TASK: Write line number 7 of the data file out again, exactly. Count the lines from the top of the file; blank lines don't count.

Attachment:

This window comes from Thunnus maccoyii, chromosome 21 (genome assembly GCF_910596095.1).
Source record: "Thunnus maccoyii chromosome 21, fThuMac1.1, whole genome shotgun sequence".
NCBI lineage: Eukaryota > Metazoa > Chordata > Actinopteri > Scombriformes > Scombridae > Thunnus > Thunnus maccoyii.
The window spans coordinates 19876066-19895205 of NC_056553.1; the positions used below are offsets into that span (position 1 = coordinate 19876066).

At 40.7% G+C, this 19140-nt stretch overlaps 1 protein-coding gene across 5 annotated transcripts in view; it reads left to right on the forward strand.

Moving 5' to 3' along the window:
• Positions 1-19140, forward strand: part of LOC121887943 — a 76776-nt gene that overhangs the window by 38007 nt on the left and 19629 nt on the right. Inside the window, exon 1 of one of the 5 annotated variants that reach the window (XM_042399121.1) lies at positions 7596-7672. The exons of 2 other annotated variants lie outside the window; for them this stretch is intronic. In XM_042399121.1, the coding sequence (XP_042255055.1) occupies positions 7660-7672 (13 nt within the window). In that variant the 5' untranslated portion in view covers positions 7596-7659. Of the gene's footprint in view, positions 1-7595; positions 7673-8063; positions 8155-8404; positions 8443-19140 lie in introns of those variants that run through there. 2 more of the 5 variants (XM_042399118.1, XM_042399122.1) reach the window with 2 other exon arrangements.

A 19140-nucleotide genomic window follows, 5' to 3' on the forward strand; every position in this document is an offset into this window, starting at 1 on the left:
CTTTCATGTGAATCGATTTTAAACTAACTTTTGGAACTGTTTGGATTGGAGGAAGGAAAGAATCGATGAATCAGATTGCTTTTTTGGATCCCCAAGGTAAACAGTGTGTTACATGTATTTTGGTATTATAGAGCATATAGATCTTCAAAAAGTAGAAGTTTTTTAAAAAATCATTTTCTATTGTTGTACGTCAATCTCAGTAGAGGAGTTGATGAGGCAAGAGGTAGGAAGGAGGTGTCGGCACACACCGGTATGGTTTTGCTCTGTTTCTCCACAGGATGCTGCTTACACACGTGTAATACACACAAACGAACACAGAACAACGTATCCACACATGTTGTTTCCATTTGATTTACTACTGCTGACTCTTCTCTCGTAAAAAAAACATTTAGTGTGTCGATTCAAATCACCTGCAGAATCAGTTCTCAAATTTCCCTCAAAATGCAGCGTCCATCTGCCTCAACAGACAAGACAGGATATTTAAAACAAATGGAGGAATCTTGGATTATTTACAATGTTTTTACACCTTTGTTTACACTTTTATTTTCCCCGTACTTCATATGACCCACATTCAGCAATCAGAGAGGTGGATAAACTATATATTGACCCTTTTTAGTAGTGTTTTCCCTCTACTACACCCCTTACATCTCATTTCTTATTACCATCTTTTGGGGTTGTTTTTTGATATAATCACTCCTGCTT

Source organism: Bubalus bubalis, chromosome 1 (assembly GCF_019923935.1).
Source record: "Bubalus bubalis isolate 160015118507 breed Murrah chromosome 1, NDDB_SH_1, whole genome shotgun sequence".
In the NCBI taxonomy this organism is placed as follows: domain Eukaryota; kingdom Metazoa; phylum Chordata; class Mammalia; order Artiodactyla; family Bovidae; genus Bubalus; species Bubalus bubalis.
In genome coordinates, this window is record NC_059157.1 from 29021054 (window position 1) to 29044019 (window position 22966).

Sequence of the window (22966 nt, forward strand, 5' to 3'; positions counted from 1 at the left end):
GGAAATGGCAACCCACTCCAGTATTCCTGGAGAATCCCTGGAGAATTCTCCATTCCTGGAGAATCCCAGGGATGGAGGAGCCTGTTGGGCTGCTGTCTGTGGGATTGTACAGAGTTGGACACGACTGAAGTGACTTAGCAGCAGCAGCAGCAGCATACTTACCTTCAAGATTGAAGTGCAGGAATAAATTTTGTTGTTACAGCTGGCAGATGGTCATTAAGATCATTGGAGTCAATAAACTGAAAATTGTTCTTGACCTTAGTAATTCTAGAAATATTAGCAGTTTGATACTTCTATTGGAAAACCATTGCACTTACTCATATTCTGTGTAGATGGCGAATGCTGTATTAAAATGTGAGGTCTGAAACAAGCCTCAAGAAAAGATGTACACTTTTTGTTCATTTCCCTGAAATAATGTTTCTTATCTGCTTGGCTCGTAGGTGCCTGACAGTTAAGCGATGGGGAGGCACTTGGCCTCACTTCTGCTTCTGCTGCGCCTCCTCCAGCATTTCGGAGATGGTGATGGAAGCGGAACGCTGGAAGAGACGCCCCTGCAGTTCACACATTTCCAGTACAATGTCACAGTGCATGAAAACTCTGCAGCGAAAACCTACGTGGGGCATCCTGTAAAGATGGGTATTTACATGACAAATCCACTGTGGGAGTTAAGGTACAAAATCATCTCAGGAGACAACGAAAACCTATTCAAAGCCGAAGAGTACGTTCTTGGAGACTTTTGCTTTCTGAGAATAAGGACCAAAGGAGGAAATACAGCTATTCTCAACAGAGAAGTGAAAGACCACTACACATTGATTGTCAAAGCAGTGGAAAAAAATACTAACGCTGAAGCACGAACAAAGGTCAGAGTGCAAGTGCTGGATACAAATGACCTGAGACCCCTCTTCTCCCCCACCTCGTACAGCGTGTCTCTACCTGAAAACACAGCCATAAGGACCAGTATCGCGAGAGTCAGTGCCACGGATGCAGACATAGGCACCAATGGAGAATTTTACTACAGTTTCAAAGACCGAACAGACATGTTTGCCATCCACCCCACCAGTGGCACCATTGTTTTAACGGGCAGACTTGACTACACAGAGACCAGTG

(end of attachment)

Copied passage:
• Positions 1-19140, forward strand: part of LOC121887943 — a 76776-nt gene that overhangs the window by 38007 nt on the left and 19629 nt on the right. Inside the window, exon 1 of one of the 5 annotated variants that reach the window (XM_042399121.1) lies at positions 7596-7672. The exons of 2 other annotated variants lie outside the window; for them this stretch is intronic. In XM_042399121.1, the coding sequence (XP_042255055.1) occupies positions 7660-7672 (13 nt within the window). In that variant the 5' untranslated portion in view covers positions 7596-7659. Of the gene's footprint in view, positions 1-7595; positions 7673-8063; positions 8155-8404; positions 8443-19140 lie in introns of those variants that run through there. 2 more of the 5 variants (XM_042399118.1, XM_042399122.1) reach the window with 2 other exon arrangements.